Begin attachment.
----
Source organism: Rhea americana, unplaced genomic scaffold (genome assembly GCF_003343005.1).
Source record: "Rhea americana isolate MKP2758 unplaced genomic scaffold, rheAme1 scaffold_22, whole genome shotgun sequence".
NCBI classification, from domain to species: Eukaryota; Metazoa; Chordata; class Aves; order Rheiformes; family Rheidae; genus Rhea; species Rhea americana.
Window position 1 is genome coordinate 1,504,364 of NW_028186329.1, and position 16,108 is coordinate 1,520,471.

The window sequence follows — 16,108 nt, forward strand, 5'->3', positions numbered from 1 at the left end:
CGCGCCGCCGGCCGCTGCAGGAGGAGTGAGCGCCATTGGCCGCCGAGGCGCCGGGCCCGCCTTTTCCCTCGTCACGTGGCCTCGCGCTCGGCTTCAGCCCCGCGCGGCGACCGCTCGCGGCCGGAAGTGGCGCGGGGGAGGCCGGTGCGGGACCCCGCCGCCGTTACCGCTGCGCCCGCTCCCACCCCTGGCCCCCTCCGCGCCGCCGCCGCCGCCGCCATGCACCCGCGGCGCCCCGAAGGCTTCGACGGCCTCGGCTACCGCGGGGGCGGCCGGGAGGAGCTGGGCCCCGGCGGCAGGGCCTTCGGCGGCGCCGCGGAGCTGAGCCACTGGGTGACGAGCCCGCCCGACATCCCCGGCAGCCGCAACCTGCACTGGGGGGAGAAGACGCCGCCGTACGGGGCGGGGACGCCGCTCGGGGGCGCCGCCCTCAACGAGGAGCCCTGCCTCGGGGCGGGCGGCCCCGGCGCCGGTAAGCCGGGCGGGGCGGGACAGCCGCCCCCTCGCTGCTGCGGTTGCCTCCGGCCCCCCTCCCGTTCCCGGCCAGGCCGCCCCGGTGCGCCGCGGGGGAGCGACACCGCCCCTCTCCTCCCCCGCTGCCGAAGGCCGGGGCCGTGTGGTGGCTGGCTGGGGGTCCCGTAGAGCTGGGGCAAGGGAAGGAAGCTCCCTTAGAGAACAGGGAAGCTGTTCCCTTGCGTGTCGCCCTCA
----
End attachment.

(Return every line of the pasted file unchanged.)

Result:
Source organism: Rhea americana, unplaced genomic scaffold (genome assembly GCF_003343005.1).
Source record: "Rhea americana isolate MKP2758 unplaced genomic scaffold, rheAme1 scaffold_22, whole genome shotgun sequence".
NCBI classification, from domain to species: Eukaryota; Metazoa; Chordata; class Aves; order Rheiformes; family Rheidae; genus Rhea; species Rhea americana.
Window position 1 is genome coordinate 1,504,364 of NW_028186329.1, and position 16,108 is coordinate 1,520,471.

The window sequence follows — 16,108 nt, forward strand, 5'->3', positions numbered from 1 at the left end:
CGCGCCGCCGGCCGCTGCAGGAGGAGTGAGCGCCATTGGCCGCCGAGGCGCCGGGCCCGCCTTTTCCCTCGTCACGTGGCCTCGCGCTCGGCTTCAGCCCCGCGCGGCGACCGCTCGCGGCCGGAAGTGGCGCGGGGGAGGCCGGTGCGGGACCCCGCCGCCGTTACCGCTGCGCCCGCTCCCACCCCTGGCCCCCTCCGCGCCGCCGCCGCCGCCGCCATGCACCCGCGGCGCCCCGAAGGCTTCGACGGCCTCGGCTACCGCGGGGGCGGCCGGGAGGAGCTGGGCCCCGGCGGCAGGGCCTTCGGCGGCGCCGCGGAGCTGAGCCACTGGGTGACGAGCCCGCCCGACATCCCCGGCAGCCGCAACCTGCACTGGGGGGAGAAGACGCCGCCGTACGGGGCGGGGACGCCGCTCGGGGGCGCCGCCCTCAACGAGGAGCCCTGCCTCGGGGCGGGCGGCCCCGGCGCCGGTAAGCCGGGCGGGGCGGGACAGCCGCCCCCTCGCTGCTGCGGTTGCCTCCGGCCCCCCTCCCGTTCCCGGCCAGGCCGCCCCGGTGCGCCGCGGGGGAGCGACACCGCCCCTCTCCTCCCCCGCTGCCGAAGGCCGGGGCCGTGTGGTGGCTGGCTGGGGGTCCCGTAGAGCTGGGGCAAGGGAAGGAAGCTCCCTTAGAGAACAGGGAAGCTGTTCCCTTGCGTGTCGCCCTCA